Oncology: infrared light could help surgeons see more clearly the tumors during operations

UMCG and Kaer Labs enter into a research collaboration to evaluate NIR-II fluorescence for biological research and surgical


The mission of Kaer Labs is to help researchers and surgeons move biomedical research forward with optical imaging. This is why we are very happy to announce the collaboration with a World top team of researchers and surgeons led by Prof. dr. Schelto Kruijff, from UMCG, in order to evaluate how NIR-II fluorescence can improve fluorescent image guided surgery.

NIR-II fluorescence, also known as SWIR (for shortwave infrared), is a technique that uses photons between 900 nm and 1700 nm. Its advantages? It pushes some of the main limitations of near infrared fluorescence. It provides:

- images with better contrast, due to reduced scattering

- no background (no autofluorescence)

- a better penetration depth

- the compatibility with some already validated NIR-I fluo molecules (e.g. ICG and ZW800)

The collaboration between Kaer Labs and UMCG will start by assessing the possibility to use NIR-II fluorescence to visualize

cetuximab-800CW in vitro, both on tissue slices and on surgical specimens just resected from patients injected with cetuximab-800CW. The results from both NIR-I and NIR-II fluorescence imaging techniques will be compared to see if the optical advantages of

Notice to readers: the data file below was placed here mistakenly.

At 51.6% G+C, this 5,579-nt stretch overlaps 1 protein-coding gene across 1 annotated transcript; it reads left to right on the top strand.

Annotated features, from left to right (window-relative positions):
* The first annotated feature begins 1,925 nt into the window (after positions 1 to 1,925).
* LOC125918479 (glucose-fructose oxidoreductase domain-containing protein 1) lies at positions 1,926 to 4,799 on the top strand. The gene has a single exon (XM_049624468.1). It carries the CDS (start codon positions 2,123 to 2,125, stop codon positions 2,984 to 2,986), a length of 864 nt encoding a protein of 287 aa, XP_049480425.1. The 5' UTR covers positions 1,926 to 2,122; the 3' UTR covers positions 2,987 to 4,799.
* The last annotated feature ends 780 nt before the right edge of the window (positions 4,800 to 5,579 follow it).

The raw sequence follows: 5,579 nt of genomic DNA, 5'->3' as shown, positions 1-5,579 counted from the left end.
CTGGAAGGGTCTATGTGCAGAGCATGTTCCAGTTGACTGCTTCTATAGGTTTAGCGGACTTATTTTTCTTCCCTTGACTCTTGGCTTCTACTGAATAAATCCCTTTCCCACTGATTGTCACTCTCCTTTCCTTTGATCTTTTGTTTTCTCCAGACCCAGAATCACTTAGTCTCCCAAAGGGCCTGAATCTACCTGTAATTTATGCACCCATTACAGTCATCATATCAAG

NIR-II imaging lead to the improvement of margin assessment.

UMCG and Kaer Labs also aim at using the NIR-II camera from Kaer Labs in vivo during surgical procedures. The system will be used to assess parathyroid gland perfusion in order to prevent hypoparathyroidism, a known and critical complication of thyroid surgery.

The project may also include in vivo fluorescence-guided imaging for resection margin evaluation and detection of lymph node metastasis in different cancer types after injection of fluorescent markers like bevacizumab-800CW and cetuximab-800CW.

Principles of intra operative fluorescence guidance, modified from the illustration in the article from Hu et al, Nature Biomedical Engineering https://doi.org/10.1038/s41551-019-0494-0

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